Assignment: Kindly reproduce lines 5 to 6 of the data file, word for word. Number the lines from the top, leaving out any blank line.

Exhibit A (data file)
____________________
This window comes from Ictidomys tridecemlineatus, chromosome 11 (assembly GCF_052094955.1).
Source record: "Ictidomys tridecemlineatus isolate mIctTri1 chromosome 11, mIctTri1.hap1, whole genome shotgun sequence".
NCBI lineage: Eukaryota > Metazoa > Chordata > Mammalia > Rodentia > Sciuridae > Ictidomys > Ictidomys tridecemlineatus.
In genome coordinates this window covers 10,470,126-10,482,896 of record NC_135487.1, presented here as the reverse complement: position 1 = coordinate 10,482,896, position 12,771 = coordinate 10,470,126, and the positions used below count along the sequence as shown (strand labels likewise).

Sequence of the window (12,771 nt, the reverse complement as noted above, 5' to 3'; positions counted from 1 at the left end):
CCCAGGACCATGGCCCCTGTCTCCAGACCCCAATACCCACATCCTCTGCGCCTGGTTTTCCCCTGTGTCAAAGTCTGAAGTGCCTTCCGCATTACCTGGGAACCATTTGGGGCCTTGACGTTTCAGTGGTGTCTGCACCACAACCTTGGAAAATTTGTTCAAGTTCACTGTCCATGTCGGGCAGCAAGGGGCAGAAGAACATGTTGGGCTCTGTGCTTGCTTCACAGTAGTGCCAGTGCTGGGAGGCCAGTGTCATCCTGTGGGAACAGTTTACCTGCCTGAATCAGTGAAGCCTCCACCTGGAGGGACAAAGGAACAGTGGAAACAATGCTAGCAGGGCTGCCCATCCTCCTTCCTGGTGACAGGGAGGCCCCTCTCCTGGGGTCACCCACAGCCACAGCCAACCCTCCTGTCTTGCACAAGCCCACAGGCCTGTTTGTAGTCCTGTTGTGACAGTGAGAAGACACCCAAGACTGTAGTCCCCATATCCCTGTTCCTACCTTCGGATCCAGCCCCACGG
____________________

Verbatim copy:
Sequence of the window (12,771 nt, the reverse complement as noted above, 5' to 3'; positions counted from 1 at the left end):
CCCAGGACCATGGCCCCTGTCTCCAGACCCCAATACCCACATCCTCTGCGCCTGGTTTTCCCCTGTGTCAAAGTCTGAAGTGCCTTCCGCATTACCTGGGAACCATTTGGGGCCTTGACGTTTCAGTGGTGTCTGCACCACAACCTTGGAAAATTTGTTCAAGTTCACTGTCCATGTCGGGCAGCAAGGGGCAGAAGAACATGTTGGGCTCTGTGCTTGCTTCACAGTAGTGCCAGTGCTGGGAGGCCAGTGTCATCCTGTGGGAACAGTTTACCTGCCTGAATCAGTGAAGCCTCCACCTGGAGGGACAAAGGAACAGTGGAAACAATGCTAGCAGGGCTGCCCATCCTCCTTCCTGGTGACAGGGAGGCCCCTCTCCTGGGGTCACCCACAGCCACAGCCAACCCTCCTGTCTTGCACAAGCCCACAGGCCTGTTTGTAGTCCTGTTGTGACAGTGAGAAGACACCCAAGACTGTAGTCCCCATATCCCTGTTCCTACCTTCGGATCCAGCCCCACGG